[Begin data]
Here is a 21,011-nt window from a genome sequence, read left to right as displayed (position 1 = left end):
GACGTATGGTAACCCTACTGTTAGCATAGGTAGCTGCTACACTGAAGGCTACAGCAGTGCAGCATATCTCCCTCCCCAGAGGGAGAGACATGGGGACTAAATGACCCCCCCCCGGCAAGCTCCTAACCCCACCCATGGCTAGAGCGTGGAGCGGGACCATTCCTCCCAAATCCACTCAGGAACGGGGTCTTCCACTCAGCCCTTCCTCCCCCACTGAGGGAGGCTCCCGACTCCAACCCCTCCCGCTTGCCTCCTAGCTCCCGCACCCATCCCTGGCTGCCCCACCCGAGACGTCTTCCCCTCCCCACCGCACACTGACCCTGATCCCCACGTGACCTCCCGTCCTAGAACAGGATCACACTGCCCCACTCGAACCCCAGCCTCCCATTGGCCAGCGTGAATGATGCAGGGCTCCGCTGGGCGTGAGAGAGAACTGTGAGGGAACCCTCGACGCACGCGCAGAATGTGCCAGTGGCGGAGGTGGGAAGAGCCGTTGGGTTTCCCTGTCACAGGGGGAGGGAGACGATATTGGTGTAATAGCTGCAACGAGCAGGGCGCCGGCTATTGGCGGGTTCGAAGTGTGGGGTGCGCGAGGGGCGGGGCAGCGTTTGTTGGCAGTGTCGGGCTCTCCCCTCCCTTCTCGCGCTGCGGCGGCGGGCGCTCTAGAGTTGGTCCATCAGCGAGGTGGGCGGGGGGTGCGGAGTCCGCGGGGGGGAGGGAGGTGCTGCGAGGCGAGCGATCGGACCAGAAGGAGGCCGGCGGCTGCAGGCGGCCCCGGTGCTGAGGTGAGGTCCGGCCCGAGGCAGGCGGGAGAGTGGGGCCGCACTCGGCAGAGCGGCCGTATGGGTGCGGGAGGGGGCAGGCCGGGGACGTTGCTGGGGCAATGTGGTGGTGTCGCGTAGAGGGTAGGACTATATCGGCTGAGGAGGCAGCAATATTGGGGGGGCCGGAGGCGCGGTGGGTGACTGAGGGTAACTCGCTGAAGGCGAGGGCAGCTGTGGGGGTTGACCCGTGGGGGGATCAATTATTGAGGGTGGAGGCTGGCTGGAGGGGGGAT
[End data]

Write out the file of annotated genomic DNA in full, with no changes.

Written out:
Here is a 21,011-nt window from a genome sequence, read left to right as displayed (position 1 = left end):
GACGTATGGTAACCCTACTGTTAGCATAGGTAGCTGCTACACTGAAGGCTACAGCAGTGCAGCATATCTCCCTCCCCAGAGGGAGAGACATGGGGACTAAATGACCCCCCCCCGGCAAGCTCCTAACCCCACCCATGGCTAGAGCGTGGAGCGGGACCATTCCTCCCAAATCCACTCAGGAACGGGGTCTTCCACTCAGCCCTTCCTCCCCCACTGAGGGAGGCTCCCGACTCCAACCCCTCCCGCTTGCCTCCTAGCTCCCGCACCCATCCCTGGCTGCCCCACCCGAGACGTCTTCCCCTCCCCACCGCACACTGACCCTGATCCCCACGTGACCTCCCGTCCTAGAACAGGATCACACTGCCCCACTCGAACCCCAGCCTCCCATTGGCCAGCGTGAATGATGCAGGGCTCCGCTGGGCGTGAGAGAGAACTGTGAGGGAACCCTCGACGCACGCGCAGAATGTGCCAGTGGCGGAGGTGGGAAGAGCCGTTGGGTTTCCCTGTCACAGGGGGAGGGAGACGATATTGGTGTAATAGCTGCAACGAGCAGGGCGCCGGCTATTGGCGGGTTCGAAGTGTGGGGTGCGCGAGGGGCGGGGCAGCGTTTGTTGGCAGTGTCGGGCTCTCCCCTCCCTTCTCGCGCTGCGGCGGCGGGCGCTCTAGAGTTGGTCCATCAGCGAGGTGGGCGGGGGGTGCGGAGTCCGCGGGGGGGAGGGAGGTGCTGCGAGGCGAGCGATCGGACCAGAAGGAGGCCGGCGGCTGCAGGCGGCCCCGGTGCTGAGGTGAGGTCCGGCCCGAGGCAGGCGGGAGAGTGGGGCCGCACTCGGCAGAGCGGCCGTATGGGTGCGGGAGGGGGCAGGCCGGGGACGTTGCTGGGGCAATGTGGTGGTGTCGCGTAGAGGGTAGGACTATATCGGCTGAGGAGGCAGCAATATTGGGGGGGCCGGAGGCGCGGTGGGTGACTGAGGGTAACTCGCTGAAGGCGAGGGCAGCTGTGGGGGTTGACCCGTGGGGGGATCAATTATTGAGGGTGGAGGCTGGCTGGAGGGGGGAT